Daily Management Review

Solar Powered Air-Craft Has ‘No Way’ To Turn Back


After a long pause the solar powered aircraft resumes its flight, flying to create a history.

Finally, after a wait of nearly two months, the solar impulse has finally soared up to the Japanese sky to take a giant leap across the Pacific. The next destination of the solar impulse is scheduled in Hawaii, whereby it is expected to reach the island safely.
The solar impulse team had to perform “an unscheduled landing in Japan” due to weather constraints which prevented the aircraft to proceed further. The developing depression over the Pacific delayed the journey by almost a month. The official solar impulses website informs:
"Andre Borschberg has passed the point of no return and must now see this 5 days 5 nights flight through to the end".
Consequently, the option of returning to Japan, in case of sudden developments in weather forecasts, is no more available. The pilot has to but take a ‘leap of faith’ over the Pacific.
The “first attempt” of the solar impulse to cross the Pacific Ocean didn’t come to fruition, as the unforeseen weather forecast change “forced an unscheduled landing”. However, a second attempt was made sometimes at the end of last month, which was also called off “at the last moment” owing to “concerns about” the weather conditions.
The success of the pilots will be recorded in the history of aviation as “the longest-duration solo flight”. Moreover, it will also be an achievement for a solar powered craft to fly a “furthest distance” ever. A successful journey over the Pacific will mark the “the eighth leg” in the journey of Solar impulse around the globe; although the eight leg has been a difficult task, so far, and has met with “weeks of delays”.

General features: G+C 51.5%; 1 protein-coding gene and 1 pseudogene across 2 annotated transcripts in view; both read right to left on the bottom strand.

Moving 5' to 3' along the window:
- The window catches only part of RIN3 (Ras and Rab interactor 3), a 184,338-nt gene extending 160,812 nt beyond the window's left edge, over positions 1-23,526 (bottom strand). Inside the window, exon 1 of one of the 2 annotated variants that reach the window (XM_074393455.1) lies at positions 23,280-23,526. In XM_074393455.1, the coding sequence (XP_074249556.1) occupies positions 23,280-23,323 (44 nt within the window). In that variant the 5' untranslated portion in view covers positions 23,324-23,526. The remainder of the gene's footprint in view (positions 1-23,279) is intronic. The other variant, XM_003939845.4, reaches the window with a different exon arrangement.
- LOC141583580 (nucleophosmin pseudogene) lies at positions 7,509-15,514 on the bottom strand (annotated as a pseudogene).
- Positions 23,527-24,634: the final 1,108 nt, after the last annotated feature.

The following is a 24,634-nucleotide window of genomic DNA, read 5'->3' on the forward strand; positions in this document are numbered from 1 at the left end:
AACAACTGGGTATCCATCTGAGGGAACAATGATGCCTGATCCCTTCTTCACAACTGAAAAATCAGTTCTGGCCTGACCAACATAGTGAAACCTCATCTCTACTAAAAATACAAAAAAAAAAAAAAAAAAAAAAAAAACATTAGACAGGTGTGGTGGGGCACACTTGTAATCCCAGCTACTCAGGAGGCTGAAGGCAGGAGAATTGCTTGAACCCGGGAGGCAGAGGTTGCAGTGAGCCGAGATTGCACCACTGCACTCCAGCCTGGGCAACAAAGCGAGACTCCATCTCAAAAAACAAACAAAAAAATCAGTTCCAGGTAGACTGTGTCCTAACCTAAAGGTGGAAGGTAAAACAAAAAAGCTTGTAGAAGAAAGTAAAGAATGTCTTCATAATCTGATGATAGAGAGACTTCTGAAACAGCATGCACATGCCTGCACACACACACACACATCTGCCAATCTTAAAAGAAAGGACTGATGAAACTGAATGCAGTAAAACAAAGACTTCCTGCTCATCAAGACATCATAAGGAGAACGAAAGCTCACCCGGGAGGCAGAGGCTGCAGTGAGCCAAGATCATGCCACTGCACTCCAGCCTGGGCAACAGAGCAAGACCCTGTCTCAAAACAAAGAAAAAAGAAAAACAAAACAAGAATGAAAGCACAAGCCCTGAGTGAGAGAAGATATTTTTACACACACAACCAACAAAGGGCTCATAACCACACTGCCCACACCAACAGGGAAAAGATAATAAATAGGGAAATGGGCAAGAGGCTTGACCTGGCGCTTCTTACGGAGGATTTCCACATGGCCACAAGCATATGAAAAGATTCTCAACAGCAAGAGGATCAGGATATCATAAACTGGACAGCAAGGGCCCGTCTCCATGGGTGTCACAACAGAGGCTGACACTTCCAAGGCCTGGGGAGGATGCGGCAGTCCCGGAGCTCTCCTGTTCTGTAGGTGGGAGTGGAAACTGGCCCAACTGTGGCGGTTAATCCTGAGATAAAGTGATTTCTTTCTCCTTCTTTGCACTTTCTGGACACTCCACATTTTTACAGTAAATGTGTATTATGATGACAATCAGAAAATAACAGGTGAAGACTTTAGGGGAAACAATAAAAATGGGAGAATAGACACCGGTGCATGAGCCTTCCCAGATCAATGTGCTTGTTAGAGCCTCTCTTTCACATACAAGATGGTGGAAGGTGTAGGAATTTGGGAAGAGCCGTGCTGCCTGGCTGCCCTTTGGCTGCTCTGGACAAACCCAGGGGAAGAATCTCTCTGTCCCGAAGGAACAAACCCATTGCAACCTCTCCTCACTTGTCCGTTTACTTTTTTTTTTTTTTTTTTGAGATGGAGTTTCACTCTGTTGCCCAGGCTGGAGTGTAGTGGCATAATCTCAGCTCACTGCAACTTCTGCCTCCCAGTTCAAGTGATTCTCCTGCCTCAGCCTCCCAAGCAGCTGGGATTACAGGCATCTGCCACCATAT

The journey to Hawaii was initially to begin from the Chinese city of Nanjing, which was to be conducted by Andre Borschberg, the co-founder of the “Solar Impulse” who is also in a post of pilot in Switzerland. The craft, wherein the journey continues is an “experimental single-seater craft”.
Unfortunately, the ground support team along with the Swiss pilot was put on a hold for weeks as “right flying conditions” were not available. Eventually, Borschberg started on the historical flying venture on the 31st May 2015. However, the mission was put on a halt, being subject to further deterioration due to bad weather conditions.
Furthermore, the rains of Nagoya added more ‘delay’ period; although meteorologists show confidence about arriving at “a weather window” needed to complete the five day journey across the waters of the Pacific.
The experimental solar craft contains “17000” photovoltaic cells which absorbs sun’s rays in order to fuel the flight. However, in case the cells fail to “soak up enough” sunlight, while the flight is over the Pacific Ocean, it is said that
“...the pilot could be forced to bail out.”
In fact, there is nothing to fear, as Mr. Borschberg has undergone evacuation training in emergency situations. In spite of the solar impulse team hoping otherwise, Borschberg is equipped with “enough supplies for several days” which will help him to survive for the period of time his team takes to locate him in the vast Pacific waters, in case he is forced to “bail out”.
The cockpit is like a “telephone booth” wherein Mr. Borschberg is spending his flight durations all “strapped into his seat”. In the course of the journey, he can have only “20-minute cat-naps”, whereby he plans on using meditation and yoga to make the journey more pleasant. The success of the eight leg of the journey will determine the continuance of the journey across the world. However, Bertrand Piccard is to take Borschberg’s place once he lands safely in Hawaii.


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